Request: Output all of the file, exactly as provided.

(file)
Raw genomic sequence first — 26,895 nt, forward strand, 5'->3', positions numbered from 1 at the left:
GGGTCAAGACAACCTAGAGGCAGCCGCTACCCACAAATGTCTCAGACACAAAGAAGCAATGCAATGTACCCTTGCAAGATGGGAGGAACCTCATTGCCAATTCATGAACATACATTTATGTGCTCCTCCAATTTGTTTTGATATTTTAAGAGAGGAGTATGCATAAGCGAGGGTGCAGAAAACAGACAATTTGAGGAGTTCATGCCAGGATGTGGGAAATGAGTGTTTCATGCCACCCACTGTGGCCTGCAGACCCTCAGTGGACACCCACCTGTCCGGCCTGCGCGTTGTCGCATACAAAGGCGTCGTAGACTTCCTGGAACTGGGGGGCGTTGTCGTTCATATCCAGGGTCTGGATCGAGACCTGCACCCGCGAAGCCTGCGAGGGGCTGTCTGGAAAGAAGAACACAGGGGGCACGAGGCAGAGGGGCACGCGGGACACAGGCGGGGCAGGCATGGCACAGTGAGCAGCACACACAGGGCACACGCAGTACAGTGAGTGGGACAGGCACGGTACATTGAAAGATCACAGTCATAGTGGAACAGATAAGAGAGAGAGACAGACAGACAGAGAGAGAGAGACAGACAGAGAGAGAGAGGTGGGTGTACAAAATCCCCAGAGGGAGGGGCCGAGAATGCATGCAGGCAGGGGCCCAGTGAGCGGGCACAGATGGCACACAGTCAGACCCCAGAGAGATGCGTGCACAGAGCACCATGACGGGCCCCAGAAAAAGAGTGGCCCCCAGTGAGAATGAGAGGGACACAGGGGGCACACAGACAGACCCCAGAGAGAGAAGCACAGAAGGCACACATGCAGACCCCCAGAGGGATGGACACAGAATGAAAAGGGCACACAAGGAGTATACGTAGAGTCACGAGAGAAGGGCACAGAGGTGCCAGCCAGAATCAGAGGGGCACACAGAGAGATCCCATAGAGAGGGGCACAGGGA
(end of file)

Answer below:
Raw genomic sequence first — 26,895 nt, forward strand, 5'->3', positions numbered from 1 at the left:
GGGTCAAGACAACCTAGAGGCAGCCGCTACCCACAAATGTCTCAGACACAAAGAAGCAATGCAATGTACCCTTGCAAGATGGGAGGAACCTCATTGCCAATTCATGAACATACATTTATGTGCTCCTCCAATTTGTTTTGATATTTTAAGAGAGGAGTATGCATAAGCGAGGGTGCAGAAAACAGACAATTTGAGGAGTTCATGCCAGGATGTGGGAAATGAGTGTTTCATGCCACCCACTGTGGCCTGCAGACCCTCAGTGGACACCCACCTGTCCGGCCTGCGCGTTGTCGCATACAAAGGCGTCGTAGACTTCCTGGAACTGGGGGGCGTTGTCGTTCATATCCAGGGTCTGGATCGAGACCTGCACCCGCGAAGCCTGCGAGGGGCTGTCTGGAAAGAAGAACACAGGGGGCACGAGGCAGAGGGGCACGCGGGACACAGGCGGGGCAGGCATGGCACAGTGAGCAGCACACACAGGGCACACGCAGTACAGTGAGTGGGACAGGCACGGTACATTGAAAGATCACAGTCATAGTGGAACAGATAAGAGAGAGAGACAGACAGACAGAGAGAGAGAGACAGACAGAGAGAGAGAGGTGGGTGTACAAAATCCCCAGAGGGAGGGGCCGAGAATGCATGCAGGCAGGGGCCCAGTGAGCGGGCACAGATGGCACACAGTCAGACCCCAGAGAGATGCGTGCACAGAGCACCATGACGGGCCCCAGAAAAAGAGTGGCCCCCAGTGAGAATGAGAGGGACACAGGGGGCACACAGACAGACCCCAGAGAGAGAAGCACAGAAGGCACACATGCAGACCCCCAGAGGGATGGACACAGAATGAAAAGGGCACACAAGGAGTATACGTAGAGTCACGAGAGAAGGGCACAGAGGTGCCAGCCAGAATCAGAGGGGCACACAGAGAGATCCCATAGAGAGGGGCACAGGGA